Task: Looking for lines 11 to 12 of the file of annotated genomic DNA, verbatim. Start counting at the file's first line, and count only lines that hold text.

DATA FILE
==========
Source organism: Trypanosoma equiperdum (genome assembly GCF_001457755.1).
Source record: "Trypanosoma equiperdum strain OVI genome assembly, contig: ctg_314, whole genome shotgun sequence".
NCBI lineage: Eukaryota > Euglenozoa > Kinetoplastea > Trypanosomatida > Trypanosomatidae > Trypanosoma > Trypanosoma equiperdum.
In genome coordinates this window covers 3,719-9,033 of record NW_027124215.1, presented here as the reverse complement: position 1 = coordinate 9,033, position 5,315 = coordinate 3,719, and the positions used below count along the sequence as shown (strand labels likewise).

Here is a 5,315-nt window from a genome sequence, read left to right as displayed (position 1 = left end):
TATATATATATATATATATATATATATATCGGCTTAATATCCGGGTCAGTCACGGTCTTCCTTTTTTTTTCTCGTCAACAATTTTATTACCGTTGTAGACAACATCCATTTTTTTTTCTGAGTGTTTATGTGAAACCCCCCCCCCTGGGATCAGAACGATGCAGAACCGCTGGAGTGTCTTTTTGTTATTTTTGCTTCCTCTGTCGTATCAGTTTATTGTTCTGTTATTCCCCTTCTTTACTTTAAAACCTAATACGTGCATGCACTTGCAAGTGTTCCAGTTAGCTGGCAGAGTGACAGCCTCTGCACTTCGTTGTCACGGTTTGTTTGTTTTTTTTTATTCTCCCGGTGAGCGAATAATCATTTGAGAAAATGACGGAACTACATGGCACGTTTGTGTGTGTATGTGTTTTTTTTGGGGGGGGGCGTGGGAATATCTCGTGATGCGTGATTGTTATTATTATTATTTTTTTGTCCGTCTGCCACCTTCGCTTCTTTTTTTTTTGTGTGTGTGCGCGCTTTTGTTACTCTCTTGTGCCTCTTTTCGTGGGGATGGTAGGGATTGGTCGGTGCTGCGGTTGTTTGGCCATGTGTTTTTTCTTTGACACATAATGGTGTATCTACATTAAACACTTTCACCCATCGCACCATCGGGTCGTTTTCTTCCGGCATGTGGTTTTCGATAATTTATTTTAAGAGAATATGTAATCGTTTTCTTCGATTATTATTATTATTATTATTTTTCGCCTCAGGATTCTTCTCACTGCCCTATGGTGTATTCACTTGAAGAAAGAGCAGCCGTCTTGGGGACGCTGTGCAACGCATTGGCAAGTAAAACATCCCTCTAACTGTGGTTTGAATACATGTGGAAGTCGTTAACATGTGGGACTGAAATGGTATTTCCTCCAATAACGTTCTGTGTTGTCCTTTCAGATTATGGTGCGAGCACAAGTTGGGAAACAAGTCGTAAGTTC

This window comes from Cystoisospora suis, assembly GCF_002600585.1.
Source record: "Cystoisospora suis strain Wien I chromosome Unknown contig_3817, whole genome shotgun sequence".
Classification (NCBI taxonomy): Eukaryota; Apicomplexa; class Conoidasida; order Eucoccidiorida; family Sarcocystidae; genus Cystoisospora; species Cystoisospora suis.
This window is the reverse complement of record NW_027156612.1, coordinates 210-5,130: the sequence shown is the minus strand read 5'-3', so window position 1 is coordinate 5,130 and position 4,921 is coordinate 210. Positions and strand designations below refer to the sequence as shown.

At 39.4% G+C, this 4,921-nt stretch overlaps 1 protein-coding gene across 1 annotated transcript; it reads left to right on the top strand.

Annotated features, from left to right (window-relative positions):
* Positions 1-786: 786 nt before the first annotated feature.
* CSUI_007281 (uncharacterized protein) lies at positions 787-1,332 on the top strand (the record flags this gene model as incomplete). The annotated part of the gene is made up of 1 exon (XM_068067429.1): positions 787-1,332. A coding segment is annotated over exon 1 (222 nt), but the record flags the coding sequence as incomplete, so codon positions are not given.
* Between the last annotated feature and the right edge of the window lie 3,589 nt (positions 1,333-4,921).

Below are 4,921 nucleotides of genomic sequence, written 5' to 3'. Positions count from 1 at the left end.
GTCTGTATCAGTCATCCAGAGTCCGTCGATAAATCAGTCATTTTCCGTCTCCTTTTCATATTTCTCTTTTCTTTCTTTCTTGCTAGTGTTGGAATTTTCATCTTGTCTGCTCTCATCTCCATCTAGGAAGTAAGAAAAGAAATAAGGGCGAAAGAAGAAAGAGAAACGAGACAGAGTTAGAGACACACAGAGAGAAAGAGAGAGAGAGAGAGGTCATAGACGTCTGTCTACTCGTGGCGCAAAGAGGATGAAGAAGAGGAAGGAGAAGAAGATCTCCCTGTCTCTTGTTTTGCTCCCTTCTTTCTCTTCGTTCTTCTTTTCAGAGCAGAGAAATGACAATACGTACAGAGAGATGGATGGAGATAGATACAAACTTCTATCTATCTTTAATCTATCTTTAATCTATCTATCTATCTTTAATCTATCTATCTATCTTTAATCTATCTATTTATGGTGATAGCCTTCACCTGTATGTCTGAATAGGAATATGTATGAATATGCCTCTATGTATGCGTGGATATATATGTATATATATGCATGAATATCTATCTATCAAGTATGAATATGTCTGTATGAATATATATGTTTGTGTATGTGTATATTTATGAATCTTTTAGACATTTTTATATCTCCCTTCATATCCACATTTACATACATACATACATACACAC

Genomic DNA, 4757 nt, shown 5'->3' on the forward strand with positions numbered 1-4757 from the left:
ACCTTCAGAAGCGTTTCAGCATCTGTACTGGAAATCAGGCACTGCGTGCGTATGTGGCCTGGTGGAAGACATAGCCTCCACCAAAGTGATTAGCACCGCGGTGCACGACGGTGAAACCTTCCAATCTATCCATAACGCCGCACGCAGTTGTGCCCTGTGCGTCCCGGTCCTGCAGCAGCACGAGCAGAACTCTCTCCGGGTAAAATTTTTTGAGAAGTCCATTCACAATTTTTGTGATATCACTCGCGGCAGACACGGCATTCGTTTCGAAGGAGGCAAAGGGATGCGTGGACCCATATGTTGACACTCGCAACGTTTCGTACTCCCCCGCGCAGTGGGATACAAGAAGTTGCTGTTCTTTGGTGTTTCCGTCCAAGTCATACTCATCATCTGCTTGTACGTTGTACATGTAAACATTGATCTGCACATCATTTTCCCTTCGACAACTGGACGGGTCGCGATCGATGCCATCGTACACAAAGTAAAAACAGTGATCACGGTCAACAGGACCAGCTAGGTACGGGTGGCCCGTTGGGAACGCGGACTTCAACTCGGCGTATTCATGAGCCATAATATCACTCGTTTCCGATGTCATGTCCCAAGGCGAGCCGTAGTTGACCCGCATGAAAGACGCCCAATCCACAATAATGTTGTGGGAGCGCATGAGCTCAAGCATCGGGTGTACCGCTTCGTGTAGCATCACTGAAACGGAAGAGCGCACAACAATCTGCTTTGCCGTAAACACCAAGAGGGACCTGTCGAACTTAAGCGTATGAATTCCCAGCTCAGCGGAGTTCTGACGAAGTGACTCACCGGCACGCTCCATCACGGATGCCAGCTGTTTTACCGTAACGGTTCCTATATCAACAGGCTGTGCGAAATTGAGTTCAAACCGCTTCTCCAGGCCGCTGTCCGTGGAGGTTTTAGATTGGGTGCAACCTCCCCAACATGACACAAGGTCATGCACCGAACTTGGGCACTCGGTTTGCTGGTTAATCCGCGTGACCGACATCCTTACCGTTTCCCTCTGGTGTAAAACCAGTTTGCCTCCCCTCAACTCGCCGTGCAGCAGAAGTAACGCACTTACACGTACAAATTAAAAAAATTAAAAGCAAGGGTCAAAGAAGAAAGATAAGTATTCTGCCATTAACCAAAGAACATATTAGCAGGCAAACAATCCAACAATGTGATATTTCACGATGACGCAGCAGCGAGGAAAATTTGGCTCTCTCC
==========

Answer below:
At 39.4% G+C, this 4,921-nt stretch overlaps 1 protein-coding gene across 1 annotated transcript; it reads left to right on the top strand.

Annotated features, from left to right (window-relative positions):